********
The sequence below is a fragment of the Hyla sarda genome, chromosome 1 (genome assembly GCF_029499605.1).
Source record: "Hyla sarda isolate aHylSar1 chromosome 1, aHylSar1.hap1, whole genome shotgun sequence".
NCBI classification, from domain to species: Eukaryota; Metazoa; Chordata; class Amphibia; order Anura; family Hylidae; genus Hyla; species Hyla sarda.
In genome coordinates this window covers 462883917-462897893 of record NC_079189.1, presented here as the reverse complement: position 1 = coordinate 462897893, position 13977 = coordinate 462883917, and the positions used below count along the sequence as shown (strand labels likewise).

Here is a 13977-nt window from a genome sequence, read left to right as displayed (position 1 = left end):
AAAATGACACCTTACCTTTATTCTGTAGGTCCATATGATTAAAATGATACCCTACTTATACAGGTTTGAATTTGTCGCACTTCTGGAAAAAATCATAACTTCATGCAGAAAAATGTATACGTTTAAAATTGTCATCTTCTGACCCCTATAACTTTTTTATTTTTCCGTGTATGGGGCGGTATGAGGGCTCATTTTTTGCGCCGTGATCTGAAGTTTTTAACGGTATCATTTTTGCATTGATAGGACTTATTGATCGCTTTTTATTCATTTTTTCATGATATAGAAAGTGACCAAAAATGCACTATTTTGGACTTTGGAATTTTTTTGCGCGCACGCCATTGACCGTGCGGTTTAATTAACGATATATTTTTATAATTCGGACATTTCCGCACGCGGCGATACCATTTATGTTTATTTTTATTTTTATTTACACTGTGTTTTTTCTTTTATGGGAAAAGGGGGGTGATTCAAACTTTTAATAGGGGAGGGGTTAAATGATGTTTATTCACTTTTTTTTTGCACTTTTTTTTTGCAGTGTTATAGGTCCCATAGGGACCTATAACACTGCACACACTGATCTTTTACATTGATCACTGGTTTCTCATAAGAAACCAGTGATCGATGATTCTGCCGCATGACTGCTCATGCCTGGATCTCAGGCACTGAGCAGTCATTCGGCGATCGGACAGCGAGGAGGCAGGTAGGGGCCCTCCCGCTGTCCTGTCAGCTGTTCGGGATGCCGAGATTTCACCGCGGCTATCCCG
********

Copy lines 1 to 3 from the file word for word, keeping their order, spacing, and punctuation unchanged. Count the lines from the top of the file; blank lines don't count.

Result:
The sequence below is a fragment of the Hyla sarda genome, chromosome 1 (genome assembly GCF_029499605.1).
Source record: "Hyla sarda isolate aHylSar1 chromosome 1, aHylSar1.hap1, whole genome shotgun sequence".
NCBI classification, from domain to species: Eukaryota; Metazoa; Chordata; class Amphibia; order Anura; family Hylidae; genus Hyla; species Hyla sarda.